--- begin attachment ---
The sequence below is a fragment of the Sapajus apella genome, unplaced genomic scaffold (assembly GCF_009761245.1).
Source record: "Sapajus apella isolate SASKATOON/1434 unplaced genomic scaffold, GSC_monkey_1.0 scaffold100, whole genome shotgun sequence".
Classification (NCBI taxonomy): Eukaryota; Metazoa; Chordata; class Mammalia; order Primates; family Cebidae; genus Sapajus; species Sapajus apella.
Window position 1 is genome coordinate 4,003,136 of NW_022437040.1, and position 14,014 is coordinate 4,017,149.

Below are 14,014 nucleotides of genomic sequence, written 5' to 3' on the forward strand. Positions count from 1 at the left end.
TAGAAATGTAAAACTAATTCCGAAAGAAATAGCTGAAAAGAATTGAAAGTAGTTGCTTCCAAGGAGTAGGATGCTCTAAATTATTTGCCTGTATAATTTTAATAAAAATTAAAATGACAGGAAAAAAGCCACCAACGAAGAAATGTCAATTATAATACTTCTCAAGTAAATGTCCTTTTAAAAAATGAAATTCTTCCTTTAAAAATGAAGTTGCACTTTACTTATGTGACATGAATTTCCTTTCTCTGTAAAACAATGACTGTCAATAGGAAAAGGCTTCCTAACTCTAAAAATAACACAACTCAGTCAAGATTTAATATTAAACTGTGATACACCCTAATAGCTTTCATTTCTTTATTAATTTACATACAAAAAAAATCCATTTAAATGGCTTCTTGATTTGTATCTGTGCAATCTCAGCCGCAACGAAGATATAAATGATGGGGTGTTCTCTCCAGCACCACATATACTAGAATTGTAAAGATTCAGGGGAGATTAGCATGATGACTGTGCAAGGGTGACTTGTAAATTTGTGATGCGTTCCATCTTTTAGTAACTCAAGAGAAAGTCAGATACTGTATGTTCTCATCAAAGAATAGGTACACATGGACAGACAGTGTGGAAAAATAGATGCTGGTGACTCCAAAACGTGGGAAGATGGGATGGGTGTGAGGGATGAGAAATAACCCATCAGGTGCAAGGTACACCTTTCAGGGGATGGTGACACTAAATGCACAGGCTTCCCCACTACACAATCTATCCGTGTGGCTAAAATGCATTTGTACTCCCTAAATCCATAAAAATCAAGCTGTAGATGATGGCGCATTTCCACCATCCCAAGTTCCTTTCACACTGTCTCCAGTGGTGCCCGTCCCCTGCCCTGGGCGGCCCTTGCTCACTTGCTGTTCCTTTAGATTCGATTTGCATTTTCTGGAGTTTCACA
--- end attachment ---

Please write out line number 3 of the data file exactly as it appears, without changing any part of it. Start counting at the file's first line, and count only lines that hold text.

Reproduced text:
Classification (NCBI taxonomy): Eukaryota; Metazoa; Chordata; class Mammalia; order Primates; family Cebidae; genus Sapajus; species Sapajus apella.